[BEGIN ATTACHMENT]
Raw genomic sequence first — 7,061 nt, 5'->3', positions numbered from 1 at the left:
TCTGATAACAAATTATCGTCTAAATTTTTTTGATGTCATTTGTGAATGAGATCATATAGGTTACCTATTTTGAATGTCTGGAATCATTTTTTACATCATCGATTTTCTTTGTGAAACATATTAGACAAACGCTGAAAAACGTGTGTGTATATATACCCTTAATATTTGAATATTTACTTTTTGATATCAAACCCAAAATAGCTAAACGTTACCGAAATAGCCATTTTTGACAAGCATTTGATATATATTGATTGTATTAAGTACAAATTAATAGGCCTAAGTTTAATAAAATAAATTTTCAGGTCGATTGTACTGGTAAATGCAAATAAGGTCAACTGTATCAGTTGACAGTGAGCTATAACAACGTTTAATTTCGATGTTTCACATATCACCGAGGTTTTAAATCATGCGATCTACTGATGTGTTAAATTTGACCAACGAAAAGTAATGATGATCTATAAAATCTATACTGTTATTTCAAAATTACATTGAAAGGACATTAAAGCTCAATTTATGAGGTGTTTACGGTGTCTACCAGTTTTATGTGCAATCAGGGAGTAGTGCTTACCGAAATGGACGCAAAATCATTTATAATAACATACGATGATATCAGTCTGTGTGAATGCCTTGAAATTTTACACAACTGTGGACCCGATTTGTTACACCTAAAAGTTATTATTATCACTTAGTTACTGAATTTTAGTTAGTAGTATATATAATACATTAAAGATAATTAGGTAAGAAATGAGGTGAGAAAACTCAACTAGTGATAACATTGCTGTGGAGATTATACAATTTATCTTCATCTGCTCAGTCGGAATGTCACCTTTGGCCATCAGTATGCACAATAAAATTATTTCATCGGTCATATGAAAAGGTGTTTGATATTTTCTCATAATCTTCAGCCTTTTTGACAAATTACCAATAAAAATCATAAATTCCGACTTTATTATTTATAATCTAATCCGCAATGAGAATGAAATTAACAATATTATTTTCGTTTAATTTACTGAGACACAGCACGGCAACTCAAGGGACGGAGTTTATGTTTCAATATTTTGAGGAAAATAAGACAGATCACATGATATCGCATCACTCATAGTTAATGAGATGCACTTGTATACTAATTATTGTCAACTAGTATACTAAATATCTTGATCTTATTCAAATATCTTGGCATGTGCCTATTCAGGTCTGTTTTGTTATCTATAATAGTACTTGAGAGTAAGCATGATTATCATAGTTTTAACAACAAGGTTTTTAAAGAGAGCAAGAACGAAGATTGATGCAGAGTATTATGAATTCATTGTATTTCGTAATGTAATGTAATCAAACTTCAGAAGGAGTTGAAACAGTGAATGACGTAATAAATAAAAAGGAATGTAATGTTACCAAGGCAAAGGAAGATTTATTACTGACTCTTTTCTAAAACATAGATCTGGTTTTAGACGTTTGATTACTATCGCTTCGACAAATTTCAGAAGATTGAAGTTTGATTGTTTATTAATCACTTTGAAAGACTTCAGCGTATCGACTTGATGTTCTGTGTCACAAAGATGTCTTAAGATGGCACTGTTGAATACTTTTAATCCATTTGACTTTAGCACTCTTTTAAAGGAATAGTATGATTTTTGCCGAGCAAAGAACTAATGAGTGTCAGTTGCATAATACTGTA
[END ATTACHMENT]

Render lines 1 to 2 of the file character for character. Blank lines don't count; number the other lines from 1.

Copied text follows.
Raw genomic sequence first — 7,061 nt, 5'->3', positions numbered from 1 at the left:
TCTGATAACAAATTATCGTCTAAATTTTTTTGATGTCATTTGTGAATGAGATCATATAGGTTACCTATTTTGAATGTCTGGAATCATTTTTTACATCATCGATTTTCTTTGTGAAACATATTAGACAAACGCTGAAAAACGTGTGTGTATATATACCCTTAATATTTGAATATTTACTTTTTGATATCAAACCCAAAATAGCTAAACGTTACCGAAATAGCCATTTTTGACAAGCATTTGATATATATTGATTGTATTAAGTACAAATTAATAGGCCTAAGTTTAATAAAATAAATTTTCAGGTCGATTGTACTGGTAAATGCAAATAAGGTCAACTGTATCAGTTGACAGTGAGCTATAACAACGTTTAATTTCGATGTTTCACATATCACCGAGGTTTTAAATCATGCGATCTACTGATGTGTTAAATTTGACCAACGAAAAGTAATGATGATCTATAAAATCTATACTGTTATTTCAAAATTACATTGAAAGGACATTAAAGCTCAATTTATGAGGTGTTTACGGTGTCTACCAGTTTTATGTGCAATCAGGGAGTAGTGCTTACCGAAATGGACGCAAAATCATTTATAATAACATACGATGATATCAGTCTGTGTGAATGCCTTGAAATTTTACACAACTGTGGACCCGATTTGTTACACCTAAAAGTTATTATTATCACTTAGTTACTGAATTTTAGTTAGTAGTATATATAATACATTAAAGATAATTAGGTAAGAAATGAGGTGAGAAAACTCAACTAGTGATAACATTGCTGTGGAGATTATACAATTTATCTTCATCTGCTCAGTCGGAATGTCACCTTTGGCCATCAGTATGCACAATAAAATTATTTCATCGGTCATATGAAAAGGTGTTTGATATTTTCTCATAATCTTCAGCCTTTTTGACAAATTACCAATAAAAATCATAAATTCCGACTTTATTATTTATAATCTAATCCGCAATGAGAATGAAATTAACAATATTATTTTCGTTTAATTTACTGAGACACAGCACGGCAACTCAAGGGACGGAGTTTATGTTTCAATATTTTGAGGAAAATAAGACAGATCACATGATATCGCATCACTCATAGTTAATGAGATGCACTTGTATACTAATTATTGTCAACTAGTATACTAAATATCTTGATCTTATTCAAATATCTTGGCATGTGCCTATTCAGGTCTGTTTTGTTATCTATAATAGTACTTGAGAGTAAGCATGATTATCATAGTTTTAACAACAAGGTTTTTAAAGAGAGCAAGAACGAAGATTGATGCAGAGTATTATGAATTCATTGTATTTCGTAATGTAATGTAATCAAACTTCAGAAGGAGTTGAAACAGTGAATGACGTAATAAATAAAAAGGAATGTAATGTTACCAAGGCAAAGGAAGATTTATTACTGACTCTTTTCTAAAACATAGATCTGGTTTTAGACGTTTGATTACTATCGCTTCGACAAATTTCAGAAGATTGAAGTTTGATTGTTTATTAATCACTTTGAAAGACTTCAGCGTATCGACTTGATGTTCTGTGTCACAAAGATGTCTTAAGATGGCACTGTTGAATACTTTTAATCCATTTGACTTTAGCACTCTTTTAAAGGAATAGTATGATTTTTGCCGAGCAAAGAACTAATGAGTGTCAGTTGCATAATACTGTA